For example, if a company tells you that they are loathe to fire people once they are hired, that says that once you make it through the probationary period, job security is favorable.
Conversely, if a company tells you that they are trying to generate a direct-hire slot by bringing someone in on a temporary basis, that might not give you a good feeling. Will there be slots next year? Or is the manager operating on a wing and a prayer?
Third, observe the interviewing process in a detached fashion to measure just how thorough it is. Is the interviewing process adequate for the hiring manager (or even yourself) to determine that you are a good fit for the role? The number one place where contract-to-hire falls apart is when the interviewing process is so abbreviated that nobody would be able to determine if the match is a good one. That kind of abbreviated interviewing comes from a hiring manager who really (really really really) is looking at you like a part in a machine. If you happen not to fit right, it's easy to throw you on the scrap heap and get another part. My advice: run for the hills.
Many, many of our candidates are in direct-hire roles that started as contract-to-hire. So we—and they—know that it works!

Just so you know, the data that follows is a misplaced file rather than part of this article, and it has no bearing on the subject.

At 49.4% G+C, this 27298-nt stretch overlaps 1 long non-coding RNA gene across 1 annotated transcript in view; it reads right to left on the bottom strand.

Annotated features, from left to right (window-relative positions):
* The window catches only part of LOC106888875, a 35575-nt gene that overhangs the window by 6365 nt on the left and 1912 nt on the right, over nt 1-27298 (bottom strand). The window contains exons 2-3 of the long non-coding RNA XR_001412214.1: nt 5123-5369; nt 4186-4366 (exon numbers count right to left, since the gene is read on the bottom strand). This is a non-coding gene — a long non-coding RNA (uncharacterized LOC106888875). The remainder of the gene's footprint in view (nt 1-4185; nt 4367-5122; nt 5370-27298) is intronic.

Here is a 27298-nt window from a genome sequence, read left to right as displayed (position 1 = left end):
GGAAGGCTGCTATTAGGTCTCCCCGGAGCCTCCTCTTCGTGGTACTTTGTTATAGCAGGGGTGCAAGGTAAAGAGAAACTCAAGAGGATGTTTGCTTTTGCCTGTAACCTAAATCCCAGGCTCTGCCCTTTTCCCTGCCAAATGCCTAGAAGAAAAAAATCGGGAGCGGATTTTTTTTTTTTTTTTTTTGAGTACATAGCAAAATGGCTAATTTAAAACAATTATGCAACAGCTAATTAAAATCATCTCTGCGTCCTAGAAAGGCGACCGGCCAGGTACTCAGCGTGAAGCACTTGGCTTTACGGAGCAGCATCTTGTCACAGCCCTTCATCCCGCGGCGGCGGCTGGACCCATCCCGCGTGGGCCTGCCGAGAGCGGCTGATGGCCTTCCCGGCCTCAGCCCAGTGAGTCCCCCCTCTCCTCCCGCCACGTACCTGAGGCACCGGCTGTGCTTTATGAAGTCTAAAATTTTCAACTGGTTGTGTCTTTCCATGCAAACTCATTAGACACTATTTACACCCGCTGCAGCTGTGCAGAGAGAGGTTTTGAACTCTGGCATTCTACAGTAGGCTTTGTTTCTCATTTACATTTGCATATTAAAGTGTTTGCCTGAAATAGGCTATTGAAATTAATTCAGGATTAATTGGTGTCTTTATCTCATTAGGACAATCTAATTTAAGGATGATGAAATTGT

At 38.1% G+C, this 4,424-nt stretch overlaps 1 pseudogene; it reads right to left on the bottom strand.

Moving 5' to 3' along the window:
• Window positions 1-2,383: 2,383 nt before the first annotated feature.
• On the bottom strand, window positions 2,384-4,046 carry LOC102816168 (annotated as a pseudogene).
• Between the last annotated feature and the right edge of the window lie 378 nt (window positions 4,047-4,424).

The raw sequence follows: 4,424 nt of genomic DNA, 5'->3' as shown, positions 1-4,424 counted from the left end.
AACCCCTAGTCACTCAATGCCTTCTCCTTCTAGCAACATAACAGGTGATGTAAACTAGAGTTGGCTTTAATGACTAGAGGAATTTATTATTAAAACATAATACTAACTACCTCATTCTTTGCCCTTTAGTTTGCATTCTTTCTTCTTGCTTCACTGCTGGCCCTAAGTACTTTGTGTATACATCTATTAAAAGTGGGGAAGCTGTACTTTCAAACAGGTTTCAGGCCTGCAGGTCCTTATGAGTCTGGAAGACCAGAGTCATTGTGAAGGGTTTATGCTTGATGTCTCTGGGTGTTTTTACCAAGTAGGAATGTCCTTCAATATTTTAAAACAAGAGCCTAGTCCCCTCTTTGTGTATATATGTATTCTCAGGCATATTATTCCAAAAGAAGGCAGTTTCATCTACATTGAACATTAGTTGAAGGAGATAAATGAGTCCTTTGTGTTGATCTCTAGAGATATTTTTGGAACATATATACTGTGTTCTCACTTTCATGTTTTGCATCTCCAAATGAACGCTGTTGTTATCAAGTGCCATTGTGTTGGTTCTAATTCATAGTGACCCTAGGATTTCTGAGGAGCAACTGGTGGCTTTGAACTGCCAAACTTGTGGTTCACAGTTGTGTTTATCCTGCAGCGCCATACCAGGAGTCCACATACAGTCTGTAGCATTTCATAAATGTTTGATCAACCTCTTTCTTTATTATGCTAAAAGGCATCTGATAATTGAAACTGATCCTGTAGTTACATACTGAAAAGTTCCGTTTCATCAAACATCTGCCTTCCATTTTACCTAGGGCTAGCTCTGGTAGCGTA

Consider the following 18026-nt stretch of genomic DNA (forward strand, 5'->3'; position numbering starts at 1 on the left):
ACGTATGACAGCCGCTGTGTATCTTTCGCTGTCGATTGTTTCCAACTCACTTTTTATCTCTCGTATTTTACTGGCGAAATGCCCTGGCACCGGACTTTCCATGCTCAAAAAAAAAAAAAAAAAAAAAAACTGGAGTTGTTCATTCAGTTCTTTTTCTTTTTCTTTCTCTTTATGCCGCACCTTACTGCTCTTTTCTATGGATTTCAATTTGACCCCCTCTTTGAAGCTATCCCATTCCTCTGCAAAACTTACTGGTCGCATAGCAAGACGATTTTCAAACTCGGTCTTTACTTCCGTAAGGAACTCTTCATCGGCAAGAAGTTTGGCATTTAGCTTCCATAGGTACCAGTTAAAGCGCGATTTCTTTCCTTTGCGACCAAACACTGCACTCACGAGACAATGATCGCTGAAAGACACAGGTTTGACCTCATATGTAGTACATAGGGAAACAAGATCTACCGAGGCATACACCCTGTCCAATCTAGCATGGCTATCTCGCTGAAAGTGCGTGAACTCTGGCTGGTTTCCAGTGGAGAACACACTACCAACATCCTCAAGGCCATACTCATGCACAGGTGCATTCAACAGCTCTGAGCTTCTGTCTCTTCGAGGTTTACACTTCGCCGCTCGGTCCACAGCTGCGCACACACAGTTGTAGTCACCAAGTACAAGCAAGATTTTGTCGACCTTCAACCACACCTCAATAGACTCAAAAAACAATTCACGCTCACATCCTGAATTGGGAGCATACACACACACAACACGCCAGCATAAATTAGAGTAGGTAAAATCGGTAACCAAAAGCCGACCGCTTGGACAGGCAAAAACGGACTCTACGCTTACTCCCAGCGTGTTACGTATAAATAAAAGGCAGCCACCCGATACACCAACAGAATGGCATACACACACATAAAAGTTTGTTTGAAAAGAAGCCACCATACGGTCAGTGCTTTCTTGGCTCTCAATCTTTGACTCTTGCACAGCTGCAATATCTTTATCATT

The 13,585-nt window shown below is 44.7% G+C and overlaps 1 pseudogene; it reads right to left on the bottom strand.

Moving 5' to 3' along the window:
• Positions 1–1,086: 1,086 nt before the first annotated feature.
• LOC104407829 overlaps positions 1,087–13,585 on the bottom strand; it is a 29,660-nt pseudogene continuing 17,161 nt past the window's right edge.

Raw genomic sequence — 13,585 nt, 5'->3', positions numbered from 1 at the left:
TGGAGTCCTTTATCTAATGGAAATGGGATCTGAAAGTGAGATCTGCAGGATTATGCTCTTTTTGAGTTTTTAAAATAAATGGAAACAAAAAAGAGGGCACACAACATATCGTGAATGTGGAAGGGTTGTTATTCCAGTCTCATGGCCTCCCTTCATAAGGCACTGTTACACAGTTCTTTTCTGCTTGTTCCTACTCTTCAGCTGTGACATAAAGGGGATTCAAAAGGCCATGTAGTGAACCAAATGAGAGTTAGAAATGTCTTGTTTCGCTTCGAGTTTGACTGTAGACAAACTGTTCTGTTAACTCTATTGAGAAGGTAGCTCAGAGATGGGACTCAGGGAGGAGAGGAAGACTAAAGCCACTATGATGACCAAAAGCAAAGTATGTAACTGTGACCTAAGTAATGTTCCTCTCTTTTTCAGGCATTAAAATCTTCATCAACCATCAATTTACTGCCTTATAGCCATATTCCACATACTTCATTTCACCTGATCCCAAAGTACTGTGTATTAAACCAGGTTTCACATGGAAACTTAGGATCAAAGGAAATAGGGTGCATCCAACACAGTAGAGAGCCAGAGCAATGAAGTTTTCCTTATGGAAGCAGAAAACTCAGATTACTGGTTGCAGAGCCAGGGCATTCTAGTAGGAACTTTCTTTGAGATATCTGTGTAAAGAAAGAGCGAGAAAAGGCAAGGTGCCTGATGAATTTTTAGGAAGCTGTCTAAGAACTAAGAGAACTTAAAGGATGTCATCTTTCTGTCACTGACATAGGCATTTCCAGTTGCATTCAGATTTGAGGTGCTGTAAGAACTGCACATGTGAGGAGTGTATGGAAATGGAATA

This is a technical/business article catered to developers, hiring/project managers, and other technical staff looking to improve their skills. Sign up to receive our articles in your email inbox.
Stout Systems is the software consulting and staffing company Fueled by the Most Powerful Technology Available: Human Intelligence®. We were founded in 1993 and are based in Ann Arbor, Michigan. We have clients across the U.S. in domains including engineering, scientific, manufacturing, education, marketing, entertainment, small business and robotics. We provide expert level software, Web and embedded systems development consulting and staffing services along with direct-hire technical recruiting and placements.